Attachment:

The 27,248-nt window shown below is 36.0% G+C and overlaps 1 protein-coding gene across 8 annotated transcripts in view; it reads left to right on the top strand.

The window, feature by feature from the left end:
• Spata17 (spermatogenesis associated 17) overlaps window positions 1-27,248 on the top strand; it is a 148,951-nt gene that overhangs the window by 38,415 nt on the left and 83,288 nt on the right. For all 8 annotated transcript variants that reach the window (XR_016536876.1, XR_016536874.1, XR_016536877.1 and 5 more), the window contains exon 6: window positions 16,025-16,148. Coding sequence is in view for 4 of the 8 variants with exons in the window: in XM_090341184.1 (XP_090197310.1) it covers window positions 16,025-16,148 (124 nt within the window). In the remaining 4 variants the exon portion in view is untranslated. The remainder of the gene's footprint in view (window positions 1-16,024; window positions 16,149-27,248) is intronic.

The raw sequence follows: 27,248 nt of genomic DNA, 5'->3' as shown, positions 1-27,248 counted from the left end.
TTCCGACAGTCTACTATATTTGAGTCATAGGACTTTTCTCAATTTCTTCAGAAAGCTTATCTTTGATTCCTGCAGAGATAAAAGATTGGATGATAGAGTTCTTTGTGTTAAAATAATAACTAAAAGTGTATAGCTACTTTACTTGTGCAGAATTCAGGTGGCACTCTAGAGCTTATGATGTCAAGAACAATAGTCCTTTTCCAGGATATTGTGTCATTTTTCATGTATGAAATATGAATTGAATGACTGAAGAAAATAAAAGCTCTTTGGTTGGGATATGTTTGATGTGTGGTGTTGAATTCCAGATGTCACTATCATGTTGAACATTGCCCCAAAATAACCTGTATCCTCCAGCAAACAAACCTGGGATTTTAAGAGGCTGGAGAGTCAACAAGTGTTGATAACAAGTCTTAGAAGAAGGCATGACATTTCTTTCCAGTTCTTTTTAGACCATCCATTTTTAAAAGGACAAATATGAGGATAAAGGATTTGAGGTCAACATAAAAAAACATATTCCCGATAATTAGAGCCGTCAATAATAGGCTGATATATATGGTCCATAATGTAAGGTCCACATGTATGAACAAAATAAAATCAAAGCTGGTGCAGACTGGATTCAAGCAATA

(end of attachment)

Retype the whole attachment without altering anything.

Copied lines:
The 27,248-nt window shown below is 36.0% G+C and overlaps 1 protein-coding gene across 8 annotated transcripts in view; it reads left to right on the top strand.

The window, feature by feature from the left end:
• Spata17 (spermatogenesis associated 17) overlaps window positions 1-27,248 on the top strand; it is a 148,951-nt gene that overhangs the window by 38,415 nt on the left and 83,288 nt on the right. For all 8 annotated transcript variants that reach the window (XR_016536876.1, XR_016536874.1, XR_016536877.1 and 5 more), the window contains exon 6: window positions 16,025-16,148. Coding sequence is in view for 4 of the 8 variants with exons in the window: in XM_090341184.1 (XP_090197310.1) it covers window positions 16,025-16,148 (124 nt within the window). In the remaining 4 variants the exon portion in view is untranslated. The remainder of the gene's footprint in view (window positions 1-16,024; window positions 16,149-27,248) is intronic.

The raw sequence follows: 27,248 nt of genomic DNA, 5'->3' as shown, positions 1-27,248 counted from the left end.
TTCCGACAGTCTACTATATTTGAGTCATAGGACTTTTCTCAATTTCTTCAGAAAGCTTATCTTTGATTCCTGCAGAGATAAAAGATTGGATGATAGAGTTCTTTGTGTTAAAATAATAACTAAAAGTGTATAGCTACTTTACTTGTGCAGAATTCAGGTGGCACTCTAGAGCTTATGATGTCAAGAACAATAGTCCTTTTCCAGGATATTGTGTCATTTTTCATGTATGAAATATGAATTGAATGACTGAAGAAAATAAAAGCTCTTTGGTTGGGATATGTTTGATGTGTGGTGTTGAATTCCAGATGTCACTATCATGTTGAACATTGCCCCAAAATAACCTGTATCCTCCAGCAAACAAACCTGGGATTTTAAGAGGCTGGAGAGTCAACAAGTGTTGATAACAAGTCTTAGAAGAAGGCATGACATTTCTTTCCAGTTCTTTTTAGACCATCCATTTTTAAAAGGACAAATATGAGGATAAAGGATTTGAGGTCAACATAAAAAAACATATTCCCGATAATTAGAGCCGTCAATAATAGGCTGATATATATGGTCCATAATGTAAGGTCCACATGTATGAACAAAATAAAATCAAAGCTGGTGCAGACTGGATTCAAGCAATA